HELLP syndrome is a rare, but serious condition. It is a form of severe preeclampsia that occurs during pregnancy or just after delivery. HELLP stands for:
- H emolysis
- E levated
- L iver enzymes
- L ow
- P latelet count
HELLP involves 3 types of problems:
- Hemolysis is the destruction of red blood cells. This can lead to anemia.
- High levels of liver enzymes. Liver enzymes are chemicals in the blood that show how well the liver is working. High levels of enzymes mean the liver has been damaged.
- Low platelet count. Platelets are components that help stop bleeding. A low level of platelets can lead to problems with bleeding.
HELLP syndrome is more common in Caucasian women over the age of 25 years. Other factors that increase your chance of getting HELLP syndrome include:
- Two or more previous deliveries
- Preeclampsia or HELLP in a previous pregnancy
Some women may have no symptoms at all. When they do appear, symptoms may include:
- Pain in your upper right abdomen
- Nausea or vomiting
- Vision changes
- Bleeding from gums
Your doctor will ask about your symptoms and medical history. A physical exam will be done. Tests may include a complete blood count and liver function tests.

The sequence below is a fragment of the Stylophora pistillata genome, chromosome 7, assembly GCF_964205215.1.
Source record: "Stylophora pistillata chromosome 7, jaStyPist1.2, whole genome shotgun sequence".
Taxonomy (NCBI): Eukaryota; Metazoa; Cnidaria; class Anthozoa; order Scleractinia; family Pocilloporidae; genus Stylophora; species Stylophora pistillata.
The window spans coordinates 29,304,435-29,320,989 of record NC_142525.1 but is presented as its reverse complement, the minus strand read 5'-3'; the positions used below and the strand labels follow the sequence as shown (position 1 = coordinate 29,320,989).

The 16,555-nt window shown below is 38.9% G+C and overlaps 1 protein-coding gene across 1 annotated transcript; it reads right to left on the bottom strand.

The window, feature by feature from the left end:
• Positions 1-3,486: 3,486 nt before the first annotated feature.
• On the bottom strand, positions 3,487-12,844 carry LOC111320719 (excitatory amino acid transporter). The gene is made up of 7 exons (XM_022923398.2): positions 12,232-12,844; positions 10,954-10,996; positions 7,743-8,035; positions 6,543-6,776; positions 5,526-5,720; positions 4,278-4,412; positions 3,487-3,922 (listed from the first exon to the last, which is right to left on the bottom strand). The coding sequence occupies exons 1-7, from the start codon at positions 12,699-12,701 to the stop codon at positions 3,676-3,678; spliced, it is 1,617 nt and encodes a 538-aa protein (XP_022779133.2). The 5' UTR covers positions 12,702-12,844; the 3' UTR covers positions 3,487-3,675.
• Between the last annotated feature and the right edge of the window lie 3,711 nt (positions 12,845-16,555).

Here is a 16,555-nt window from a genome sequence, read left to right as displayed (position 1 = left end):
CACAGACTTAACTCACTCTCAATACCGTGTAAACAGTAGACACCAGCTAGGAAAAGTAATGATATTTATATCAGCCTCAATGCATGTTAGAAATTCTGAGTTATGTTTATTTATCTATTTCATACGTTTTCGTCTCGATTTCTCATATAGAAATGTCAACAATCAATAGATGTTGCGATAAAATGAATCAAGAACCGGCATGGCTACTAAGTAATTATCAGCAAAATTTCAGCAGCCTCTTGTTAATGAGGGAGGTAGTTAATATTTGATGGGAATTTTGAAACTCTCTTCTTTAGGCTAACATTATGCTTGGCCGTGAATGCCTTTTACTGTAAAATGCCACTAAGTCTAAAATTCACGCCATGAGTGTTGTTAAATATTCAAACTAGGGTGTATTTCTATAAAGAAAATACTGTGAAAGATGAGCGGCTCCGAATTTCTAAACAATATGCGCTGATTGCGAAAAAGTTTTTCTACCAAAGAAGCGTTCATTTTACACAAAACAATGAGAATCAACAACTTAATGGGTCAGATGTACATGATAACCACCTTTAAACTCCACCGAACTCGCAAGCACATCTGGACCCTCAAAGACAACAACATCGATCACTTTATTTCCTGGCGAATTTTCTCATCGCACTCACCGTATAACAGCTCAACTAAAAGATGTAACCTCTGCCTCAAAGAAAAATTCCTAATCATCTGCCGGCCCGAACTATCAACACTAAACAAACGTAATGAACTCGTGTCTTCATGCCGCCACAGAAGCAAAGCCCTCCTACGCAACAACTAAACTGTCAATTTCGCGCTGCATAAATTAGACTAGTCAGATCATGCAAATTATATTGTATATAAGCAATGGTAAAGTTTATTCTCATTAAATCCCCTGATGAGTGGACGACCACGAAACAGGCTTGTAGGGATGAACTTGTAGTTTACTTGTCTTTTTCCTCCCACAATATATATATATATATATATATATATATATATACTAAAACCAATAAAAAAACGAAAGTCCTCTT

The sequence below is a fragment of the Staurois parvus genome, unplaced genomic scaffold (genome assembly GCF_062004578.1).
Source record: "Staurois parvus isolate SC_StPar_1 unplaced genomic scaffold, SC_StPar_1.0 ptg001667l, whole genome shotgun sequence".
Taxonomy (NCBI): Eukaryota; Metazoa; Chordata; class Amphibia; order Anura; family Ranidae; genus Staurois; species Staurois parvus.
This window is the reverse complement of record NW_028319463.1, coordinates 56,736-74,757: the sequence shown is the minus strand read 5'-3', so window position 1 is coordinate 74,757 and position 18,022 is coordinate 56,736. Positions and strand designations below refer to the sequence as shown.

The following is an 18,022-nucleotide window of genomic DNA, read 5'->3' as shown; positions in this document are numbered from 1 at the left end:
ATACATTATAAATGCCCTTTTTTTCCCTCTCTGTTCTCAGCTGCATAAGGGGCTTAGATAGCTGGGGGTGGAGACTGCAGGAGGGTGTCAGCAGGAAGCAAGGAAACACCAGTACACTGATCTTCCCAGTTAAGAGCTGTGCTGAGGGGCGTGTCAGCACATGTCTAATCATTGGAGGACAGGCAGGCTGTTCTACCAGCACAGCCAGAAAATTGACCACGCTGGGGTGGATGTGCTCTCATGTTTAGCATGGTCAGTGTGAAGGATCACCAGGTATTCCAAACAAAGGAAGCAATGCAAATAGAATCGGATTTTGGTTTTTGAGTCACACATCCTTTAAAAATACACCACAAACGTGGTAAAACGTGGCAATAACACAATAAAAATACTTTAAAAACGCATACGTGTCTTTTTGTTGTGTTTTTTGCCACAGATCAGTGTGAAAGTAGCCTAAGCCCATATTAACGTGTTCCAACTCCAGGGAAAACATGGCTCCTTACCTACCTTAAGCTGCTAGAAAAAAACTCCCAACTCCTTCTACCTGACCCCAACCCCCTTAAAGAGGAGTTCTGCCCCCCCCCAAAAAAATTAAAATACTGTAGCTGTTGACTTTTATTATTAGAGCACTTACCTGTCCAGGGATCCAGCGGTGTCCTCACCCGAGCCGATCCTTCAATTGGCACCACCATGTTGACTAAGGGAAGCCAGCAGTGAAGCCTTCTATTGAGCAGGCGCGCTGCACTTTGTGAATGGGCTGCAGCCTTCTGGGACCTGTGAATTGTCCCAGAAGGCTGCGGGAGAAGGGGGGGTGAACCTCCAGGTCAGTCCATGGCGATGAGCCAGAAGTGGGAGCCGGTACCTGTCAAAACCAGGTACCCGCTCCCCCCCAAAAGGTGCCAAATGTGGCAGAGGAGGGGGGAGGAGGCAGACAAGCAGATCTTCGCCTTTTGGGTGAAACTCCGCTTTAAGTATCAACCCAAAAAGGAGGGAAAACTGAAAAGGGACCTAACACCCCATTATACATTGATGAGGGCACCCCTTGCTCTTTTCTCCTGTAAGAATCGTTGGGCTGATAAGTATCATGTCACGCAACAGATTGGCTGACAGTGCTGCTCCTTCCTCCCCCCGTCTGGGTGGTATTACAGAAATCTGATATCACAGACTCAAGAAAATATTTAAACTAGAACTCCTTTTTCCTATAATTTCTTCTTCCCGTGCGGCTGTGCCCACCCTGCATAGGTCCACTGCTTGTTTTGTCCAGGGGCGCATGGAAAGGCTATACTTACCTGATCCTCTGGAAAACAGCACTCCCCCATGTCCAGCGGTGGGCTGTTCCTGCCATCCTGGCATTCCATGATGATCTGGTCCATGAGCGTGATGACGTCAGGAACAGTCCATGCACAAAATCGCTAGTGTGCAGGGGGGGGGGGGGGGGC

Talk with your doctor about the best treatment plan for you. Treatment will depend on how many weeks along you are in your pregnancy.
The only cure for HELLP syndrome is delivery of your baby. If you are 34 weeks pregnant or less, your doctor may recommend trying other treatments until you reach 34 weeks of pregnancy.
- Corticosteroids to help the fetal lungs mature if your baby will be premature
- Magnesium sulfate to prevent seizures in the mother
- Blood pressure medications, if your blood pressure is high
In some cases of HELLP, transfusions of platelets or red blood cells are used to increase the number of these cells.
There is no known way to prevent HELLP syndrome. If you have HELLP with one pregnancy, you are at increased risk to develop it again during another pregnancy. See your doctor regularly during pregnancy. If you develop the condition, it can be treated.
- Reviewer: Andrea Chisholm, MD
- Review Date: 04/2017 -
- Update Date: 05/20/2015 -